But between the carnage and loss, the one thing that bothers him the most is seeing kids wander into his casket display room as their family members are making arrangements, only to see them point and say, “This is the casket that I want.”

 

“It really sends a chill through me, because the fact that it's telling me that they feel that this is the only thing they have to look forward to, is a casket and a grave,” Jones said. “And I try to tell them, you're worth more than that.”

Ronald Jones adjusts flowers on a casket in his funeral home's display room.
Credit Carolina Hidalgo | St. Louis Public Radio

That’s why, behind the scenes, he’s been on a mission to save lives. Most of the young people in the community refer to him as “Pops.” He said it makes him feel old when they say it, but because he has their respect, he’s able to talk with them.

“You have to reach them on an individual basis,” Jones said. “And you know I tell people that dealing with one child at a time is like carrying a bucket of sand. Sooner or later you got a beach. You'll see some results.”

 

Jones lives and works within the community that he serves. Often, he said, society is quick to write off teens and young adults when they’ve made a mistake. But he doesn’t. Instead, he gives them love, compassion and guidance. He said because many of them have come from broken homes, he’s sometimes had to take on a parental role. He’s bought them school clothes, food and even bikes so they don’t have to go without.  

Jones speaks with clients and friends in the lobby of his funeral home.
Credit Carolina Hidalgo | St. Louis Public Radio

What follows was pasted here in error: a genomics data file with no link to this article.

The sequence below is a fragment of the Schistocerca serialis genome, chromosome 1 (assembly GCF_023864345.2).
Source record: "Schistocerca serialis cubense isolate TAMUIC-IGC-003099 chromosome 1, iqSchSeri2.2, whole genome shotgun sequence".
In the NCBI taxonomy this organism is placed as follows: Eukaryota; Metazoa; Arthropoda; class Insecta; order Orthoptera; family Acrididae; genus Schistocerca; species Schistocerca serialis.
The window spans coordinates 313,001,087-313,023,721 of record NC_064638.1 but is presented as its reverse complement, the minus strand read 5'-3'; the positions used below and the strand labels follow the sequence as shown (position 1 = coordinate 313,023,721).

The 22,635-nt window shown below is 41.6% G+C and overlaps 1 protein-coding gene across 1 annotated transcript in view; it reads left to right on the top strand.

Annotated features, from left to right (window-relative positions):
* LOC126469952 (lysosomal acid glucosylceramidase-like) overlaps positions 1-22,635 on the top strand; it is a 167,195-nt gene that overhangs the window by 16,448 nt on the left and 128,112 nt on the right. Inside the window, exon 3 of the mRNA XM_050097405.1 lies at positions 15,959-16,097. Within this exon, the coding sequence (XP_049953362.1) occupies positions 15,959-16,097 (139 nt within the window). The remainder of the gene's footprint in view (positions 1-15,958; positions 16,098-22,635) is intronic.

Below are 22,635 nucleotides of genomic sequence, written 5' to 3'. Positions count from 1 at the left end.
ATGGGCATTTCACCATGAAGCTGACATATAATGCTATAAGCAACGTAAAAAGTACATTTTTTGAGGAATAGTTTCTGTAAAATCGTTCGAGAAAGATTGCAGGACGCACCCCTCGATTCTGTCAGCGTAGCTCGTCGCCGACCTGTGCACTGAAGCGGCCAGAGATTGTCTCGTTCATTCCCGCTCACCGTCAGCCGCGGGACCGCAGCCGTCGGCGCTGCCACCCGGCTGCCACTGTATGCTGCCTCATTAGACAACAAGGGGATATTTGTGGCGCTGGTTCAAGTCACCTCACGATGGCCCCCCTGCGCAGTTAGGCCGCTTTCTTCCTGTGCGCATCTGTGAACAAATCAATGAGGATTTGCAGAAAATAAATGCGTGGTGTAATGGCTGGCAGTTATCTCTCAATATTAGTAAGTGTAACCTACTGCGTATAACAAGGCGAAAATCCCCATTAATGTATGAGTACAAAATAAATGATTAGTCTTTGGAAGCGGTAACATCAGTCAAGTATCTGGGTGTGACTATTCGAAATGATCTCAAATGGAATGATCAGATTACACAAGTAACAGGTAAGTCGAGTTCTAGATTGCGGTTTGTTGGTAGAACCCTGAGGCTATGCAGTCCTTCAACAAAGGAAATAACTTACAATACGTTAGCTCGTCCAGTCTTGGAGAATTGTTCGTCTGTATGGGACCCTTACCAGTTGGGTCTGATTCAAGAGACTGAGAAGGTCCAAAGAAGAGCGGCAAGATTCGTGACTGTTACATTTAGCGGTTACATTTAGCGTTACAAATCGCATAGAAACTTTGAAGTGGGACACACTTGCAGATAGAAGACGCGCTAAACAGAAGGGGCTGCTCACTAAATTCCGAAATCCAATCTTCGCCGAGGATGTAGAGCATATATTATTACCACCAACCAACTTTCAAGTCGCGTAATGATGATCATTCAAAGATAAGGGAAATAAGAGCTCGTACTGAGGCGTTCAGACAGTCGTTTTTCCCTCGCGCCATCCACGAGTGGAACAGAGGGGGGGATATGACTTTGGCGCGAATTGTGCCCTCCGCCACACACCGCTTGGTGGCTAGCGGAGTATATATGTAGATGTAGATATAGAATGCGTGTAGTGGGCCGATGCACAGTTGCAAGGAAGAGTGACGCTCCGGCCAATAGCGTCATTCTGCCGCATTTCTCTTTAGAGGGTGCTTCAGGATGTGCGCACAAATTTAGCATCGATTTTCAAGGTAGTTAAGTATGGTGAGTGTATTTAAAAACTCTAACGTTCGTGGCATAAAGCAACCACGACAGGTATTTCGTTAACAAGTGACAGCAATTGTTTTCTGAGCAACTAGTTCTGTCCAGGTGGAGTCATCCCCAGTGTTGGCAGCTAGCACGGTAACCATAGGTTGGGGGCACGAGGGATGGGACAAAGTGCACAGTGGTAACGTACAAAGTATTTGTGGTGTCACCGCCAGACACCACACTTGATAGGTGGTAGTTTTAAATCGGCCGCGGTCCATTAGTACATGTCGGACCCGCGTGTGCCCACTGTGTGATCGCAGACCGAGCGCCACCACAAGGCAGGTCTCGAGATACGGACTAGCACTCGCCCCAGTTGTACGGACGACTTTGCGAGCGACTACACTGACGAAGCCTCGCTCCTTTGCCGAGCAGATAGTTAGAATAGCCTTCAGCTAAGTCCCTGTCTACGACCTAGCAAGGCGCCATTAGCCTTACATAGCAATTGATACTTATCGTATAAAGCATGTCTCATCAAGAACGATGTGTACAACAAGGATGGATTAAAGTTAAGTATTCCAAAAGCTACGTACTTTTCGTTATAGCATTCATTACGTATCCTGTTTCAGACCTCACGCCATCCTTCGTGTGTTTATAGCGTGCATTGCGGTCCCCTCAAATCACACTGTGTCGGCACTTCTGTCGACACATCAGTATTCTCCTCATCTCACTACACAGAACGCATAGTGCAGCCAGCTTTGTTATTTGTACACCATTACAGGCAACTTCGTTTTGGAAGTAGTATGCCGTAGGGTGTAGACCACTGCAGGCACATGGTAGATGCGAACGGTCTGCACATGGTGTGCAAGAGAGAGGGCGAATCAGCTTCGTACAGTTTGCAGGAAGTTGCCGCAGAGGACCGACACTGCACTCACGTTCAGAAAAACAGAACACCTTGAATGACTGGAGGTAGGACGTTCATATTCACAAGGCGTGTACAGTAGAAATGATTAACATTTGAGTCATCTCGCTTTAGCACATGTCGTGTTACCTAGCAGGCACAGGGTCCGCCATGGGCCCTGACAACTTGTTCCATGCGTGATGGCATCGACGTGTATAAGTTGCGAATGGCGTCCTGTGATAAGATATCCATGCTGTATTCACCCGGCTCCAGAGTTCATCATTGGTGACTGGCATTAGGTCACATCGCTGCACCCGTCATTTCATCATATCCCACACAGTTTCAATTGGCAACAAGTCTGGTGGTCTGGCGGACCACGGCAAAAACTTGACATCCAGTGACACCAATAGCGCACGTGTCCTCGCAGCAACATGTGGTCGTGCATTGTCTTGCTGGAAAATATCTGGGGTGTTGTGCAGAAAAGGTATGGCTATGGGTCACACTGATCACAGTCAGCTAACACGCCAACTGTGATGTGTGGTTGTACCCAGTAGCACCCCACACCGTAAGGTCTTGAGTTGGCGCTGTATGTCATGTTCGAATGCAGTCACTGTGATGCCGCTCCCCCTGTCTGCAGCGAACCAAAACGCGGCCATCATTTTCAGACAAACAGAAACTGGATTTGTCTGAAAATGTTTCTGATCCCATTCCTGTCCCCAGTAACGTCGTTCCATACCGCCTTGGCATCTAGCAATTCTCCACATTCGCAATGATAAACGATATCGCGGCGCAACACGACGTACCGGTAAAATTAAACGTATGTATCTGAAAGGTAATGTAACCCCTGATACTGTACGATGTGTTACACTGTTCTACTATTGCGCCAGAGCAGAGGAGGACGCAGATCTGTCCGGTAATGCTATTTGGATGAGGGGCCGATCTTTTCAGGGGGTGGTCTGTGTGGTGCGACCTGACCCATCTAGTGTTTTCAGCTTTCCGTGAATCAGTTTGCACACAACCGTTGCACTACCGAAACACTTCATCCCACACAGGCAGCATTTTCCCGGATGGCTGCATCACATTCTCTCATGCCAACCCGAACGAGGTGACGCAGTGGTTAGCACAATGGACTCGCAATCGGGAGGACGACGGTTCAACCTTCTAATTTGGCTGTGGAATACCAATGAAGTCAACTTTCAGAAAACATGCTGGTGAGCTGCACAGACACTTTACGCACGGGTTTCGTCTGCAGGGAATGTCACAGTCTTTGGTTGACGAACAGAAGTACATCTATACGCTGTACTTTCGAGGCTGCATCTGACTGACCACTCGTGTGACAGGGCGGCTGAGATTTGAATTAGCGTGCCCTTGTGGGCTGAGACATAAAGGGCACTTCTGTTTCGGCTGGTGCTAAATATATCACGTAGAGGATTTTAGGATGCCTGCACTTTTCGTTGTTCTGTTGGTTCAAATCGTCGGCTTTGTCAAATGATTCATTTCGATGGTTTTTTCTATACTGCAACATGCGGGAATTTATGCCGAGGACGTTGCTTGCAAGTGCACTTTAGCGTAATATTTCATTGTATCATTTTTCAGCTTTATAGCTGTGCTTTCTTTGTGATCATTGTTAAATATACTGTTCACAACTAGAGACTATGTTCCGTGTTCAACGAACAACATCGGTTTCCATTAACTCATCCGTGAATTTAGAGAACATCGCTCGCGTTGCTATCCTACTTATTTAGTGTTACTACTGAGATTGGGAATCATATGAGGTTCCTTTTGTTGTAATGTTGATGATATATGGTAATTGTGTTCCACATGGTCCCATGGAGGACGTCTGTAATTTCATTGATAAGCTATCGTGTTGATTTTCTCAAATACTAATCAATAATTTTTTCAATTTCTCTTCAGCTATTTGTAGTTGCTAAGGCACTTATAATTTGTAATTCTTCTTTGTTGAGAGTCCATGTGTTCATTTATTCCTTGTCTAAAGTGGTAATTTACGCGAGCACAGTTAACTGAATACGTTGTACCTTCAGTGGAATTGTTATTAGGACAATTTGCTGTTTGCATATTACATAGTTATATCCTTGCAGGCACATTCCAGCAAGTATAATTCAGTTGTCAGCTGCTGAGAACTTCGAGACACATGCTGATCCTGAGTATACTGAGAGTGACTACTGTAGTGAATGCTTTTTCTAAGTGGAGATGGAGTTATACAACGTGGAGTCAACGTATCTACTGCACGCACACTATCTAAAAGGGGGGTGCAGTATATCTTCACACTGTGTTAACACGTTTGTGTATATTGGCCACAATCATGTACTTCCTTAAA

Just by sitting with them and making them stop and think about their actions and the potential consequences that follow, Jones said, he knows he’s saved many of their lives.

“It could be your life,” Jones said. “Is it worth gambling like that? And the thing about it is sometimes when you intervene and make them stop and think, because like I tell them, it takes a half a pound of pressure to pull a trigger for a lifetime of regret.”

 

Jones makes regular trips to parks, car washes and surrounding neighborhoods to mentor anybody and everybody who is willing to listen. Through the years, he’s managed to recruit others to help him. Wiley Sanders has known Jones for more than 20 years and helps him mentor young people. He said, he’s noticed a difference.

 

Jones waves to friends as they drive past the funeral home.
Credit Carolina Hidalgo | St. Louis Public Radio

"You got a bunch of young fellas that he done talked to now that I know personally, that I done talked to as well, that started going to school,” Sanders said. “They wasn't even going to school. They just started going back to school to get their education. Some of them don't hang out in the neighborhood. They go up to the YMCA and Herbert Hoover now. That's a good thing."

But when just talking it out isn’t enough, in the past, Jones has used a “scared straight” approach with what he calls "last-chance schools" to show them the grim reality of what’s ahead.

 

"They would bring a busload of kids to the funeral home,” Jones said. “We got the parents' permission to show them the devastation of what a bullet does to a human body, about an autopsy."

 

He said it was important for them to see the “raw reality,” because most times they don’t have to see the devastation that they’ve caused.

 

It’s something he knows all too well. He said even when the so-called tough guys try to challenge him, he doesn’t back down. He doesn’t care if they refer to him as “old and crazy” because of it. All that matters to him is that there is no more violence.

 

Because even though Jones is in the funeral business, his mission is the living. He’s seen many of the young people he’s mentored through the years go on to have families and successful careers, and he wants the same for the latest generation of youth.

 

One day, Jones said, he hopes the only reason young people come through his funeral home is to ask their “Pops” for advice.

 

Follow Marissanne on Twitter: @Marissanne2011